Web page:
10 Spanish Film Festivals

by John Bascombe on Wednesday, October 15, 2014

Top 10 Film Festivals in Spain You could say that Spain is a country you’d see in movie and a country in which you’d see a movie: its scenic landscapes have not only been captured in an impressive number of famous films, but they also capture a big variety of film festivals . You can find film fests here on just about any genre imaginable, from documentary, feminist, environmental, short film, gay/lesbian, fantasy, horror, advertising, international film… Spain holds more than 80 film festivals every year. That’s almost 2 per week… read more »

How October 12 Is Celebrated Around the World

by John Bascombe on Sunday, October 12, 2014

Christopher Columbus arrived to the Americas for the first time on October 12, 1492 . The historic event marks an important change in the course of the history of the Western world, as it lead to permanent contact between Europe and the Americas. The day is officially observed in a variety of ways and called a variety of names in much of Latin America, the US and Spain. … read more »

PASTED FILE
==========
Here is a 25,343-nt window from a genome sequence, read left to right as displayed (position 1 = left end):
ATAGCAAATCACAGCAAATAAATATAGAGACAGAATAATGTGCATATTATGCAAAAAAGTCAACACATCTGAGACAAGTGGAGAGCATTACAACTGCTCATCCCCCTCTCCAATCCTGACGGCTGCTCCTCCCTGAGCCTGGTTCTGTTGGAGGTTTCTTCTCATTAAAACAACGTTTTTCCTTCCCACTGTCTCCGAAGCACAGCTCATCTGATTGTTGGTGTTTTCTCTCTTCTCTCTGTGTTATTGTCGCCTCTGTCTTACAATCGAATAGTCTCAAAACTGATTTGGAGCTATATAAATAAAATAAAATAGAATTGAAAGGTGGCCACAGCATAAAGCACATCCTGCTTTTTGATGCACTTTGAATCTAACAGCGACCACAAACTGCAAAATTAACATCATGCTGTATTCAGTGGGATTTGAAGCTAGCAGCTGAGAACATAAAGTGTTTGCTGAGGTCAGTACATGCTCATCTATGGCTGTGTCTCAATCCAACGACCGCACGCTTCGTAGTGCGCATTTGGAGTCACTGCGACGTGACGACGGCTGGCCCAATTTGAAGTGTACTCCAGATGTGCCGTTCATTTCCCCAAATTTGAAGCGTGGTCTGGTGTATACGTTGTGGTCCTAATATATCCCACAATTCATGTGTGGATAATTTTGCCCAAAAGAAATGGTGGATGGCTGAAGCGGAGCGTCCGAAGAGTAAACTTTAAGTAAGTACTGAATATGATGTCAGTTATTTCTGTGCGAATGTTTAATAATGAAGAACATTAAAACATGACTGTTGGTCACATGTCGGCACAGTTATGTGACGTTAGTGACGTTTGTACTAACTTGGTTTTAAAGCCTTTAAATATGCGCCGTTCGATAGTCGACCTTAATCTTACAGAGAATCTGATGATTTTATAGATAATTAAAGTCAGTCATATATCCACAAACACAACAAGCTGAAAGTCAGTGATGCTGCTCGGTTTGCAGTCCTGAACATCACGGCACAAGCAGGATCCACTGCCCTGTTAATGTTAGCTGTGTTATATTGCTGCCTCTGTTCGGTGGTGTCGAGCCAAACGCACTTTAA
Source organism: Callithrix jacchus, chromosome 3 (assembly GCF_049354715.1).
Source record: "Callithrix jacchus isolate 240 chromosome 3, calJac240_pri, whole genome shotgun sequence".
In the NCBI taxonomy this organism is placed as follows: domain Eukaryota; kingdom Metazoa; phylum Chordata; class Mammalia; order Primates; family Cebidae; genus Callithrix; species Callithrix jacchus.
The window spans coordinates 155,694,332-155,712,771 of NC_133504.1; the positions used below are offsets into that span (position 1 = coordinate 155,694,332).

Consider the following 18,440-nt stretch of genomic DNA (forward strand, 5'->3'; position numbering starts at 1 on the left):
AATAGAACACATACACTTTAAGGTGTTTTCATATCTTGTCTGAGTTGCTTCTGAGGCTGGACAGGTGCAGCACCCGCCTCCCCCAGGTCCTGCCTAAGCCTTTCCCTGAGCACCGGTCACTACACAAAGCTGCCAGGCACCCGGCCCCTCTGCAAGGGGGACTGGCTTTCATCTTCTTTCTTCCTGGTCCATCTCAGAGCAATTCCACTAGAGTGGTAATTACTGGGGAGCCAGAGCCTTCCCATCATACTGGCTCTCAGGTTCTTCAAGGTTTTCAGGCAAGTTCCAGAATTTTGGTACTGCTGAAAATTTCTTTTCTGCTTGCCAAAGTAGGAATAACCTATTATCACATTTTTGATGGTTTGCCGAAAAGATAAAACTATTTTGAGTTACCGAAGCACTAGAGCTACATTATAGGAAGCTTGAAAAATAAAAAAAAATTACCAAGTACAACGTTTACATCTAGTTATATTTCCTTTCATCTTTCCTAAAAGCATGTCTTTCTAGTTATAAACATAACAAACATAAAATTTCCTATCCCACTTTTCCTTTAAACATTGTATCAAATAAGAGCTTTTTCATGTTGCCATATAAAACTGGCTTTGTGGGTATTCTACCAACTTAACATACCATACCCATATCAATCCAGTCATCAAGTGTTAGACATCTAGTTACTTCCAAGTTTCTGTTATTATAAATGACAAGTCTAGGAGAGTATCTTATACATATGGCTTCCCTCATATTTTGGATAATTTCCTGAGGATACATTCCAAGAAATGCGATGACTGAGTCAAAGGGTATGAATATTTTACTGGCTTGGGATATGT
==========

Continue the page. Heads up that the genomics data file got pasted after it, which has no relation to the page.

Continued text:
Justo Gallego Martinez' Cathedral

by John Bascombe on Thursday, October 09, 2014

The Cathedral of Mejorada del Campo Justo Gallego Martínez has spent over 50 years absorbed in an intriguing one-man mission: to single-handedly build a cathedral from scratch. It’s all part of a seemingly impossible dream that materialized after his period as a young trappist monk . A deeply devout Don Justo had spent 8 years with a trappist monastery when he contracted tuberculosis in 1961. For the safety of the community, he was forced to leave. Devastated, the former monk returned to his home town of Mejorada, Spain and promptly went about building what he calls “an offering to God”… read more »